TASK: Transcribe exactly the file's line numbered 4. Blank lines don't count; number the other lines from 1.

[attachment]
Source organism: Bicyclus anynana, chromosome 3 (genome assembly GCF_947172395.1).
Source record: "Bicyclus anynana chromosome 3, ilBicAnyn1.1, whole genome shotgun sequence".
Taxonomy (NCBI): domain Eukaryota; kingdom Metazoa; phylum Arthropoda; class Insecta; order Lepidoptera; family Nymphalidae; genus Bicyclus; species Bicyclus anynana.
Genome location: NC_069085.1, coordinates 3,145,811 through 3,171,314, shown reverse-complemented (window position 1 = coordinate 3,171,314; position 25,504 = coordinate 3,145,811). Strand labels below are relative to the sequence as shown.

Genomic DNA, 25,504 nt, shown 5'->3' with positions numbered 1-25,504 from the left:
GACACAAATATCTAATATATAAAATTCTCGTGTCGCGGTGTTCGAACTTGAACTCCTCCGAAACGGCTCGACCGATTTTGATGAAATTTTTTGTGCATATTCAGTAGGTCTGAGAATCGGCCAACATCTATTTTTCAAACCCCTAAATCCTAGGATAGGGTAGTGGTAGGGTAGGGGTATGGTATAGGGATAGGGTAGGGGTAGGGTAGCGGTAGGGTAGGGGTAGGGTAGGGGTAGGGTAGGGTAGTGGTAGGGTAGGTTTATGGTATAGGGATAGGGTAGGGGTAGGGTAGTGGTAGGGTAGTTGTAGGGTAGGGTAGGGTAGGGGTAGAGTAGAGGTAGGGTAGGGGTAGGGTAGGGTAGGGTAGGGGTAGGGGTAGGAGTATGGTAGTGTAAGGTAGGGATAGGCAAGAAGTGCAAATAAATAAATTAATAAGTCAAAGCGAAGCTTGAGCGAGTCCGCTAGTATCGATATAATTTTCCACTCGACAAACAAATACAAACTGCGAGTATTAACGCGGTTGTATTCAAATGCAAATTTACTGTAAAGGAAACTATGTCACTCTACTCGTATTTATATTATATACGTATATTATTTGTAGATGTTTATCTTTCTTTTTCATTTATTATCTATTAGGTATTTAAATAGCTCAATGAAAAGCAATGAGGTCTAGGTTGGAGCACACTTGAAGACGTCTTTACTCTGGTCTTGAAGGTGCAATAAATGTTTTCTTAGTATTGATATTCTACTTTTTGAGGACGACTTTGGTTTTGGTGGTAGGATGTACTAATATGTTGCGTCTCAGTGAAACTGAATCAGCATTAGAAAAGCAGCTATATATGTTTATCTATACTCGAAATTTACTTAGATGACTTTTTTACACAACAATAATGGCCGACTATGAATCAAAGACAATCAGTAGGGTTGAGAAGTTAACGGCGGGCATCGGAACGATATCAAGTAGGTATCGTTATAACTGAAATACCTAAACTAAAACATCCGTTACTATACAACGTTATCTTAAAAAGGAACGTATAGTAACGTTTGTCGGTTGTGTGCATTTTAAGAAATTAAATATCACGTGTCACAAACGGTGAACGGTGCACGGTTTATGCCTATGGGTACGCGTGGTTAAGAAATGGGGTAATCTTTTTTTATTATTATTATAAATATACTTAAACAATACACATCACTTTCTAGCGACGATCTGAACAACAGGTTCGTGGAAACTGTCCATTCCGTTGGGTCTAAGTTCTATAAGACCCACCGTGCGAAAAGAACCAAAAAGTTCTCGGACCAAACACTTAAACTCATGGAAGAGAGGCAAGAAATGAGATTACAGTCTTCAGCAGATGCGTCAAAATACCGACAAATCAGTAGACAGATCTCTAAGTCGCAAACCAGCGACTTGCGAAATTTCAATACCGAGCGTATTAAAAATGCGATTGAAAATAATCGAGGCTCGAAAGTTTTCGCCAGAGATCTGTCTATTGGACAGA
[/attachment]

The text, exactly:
Genome location: NC_069085.1, coordinates 3,145,811 through 3,171,314, shown reverse-complemented (window position 1 = coordinate 3,171,314; position 25,504 = coordinate 3,145,811). Strand labels below are relative to the sequence as shown.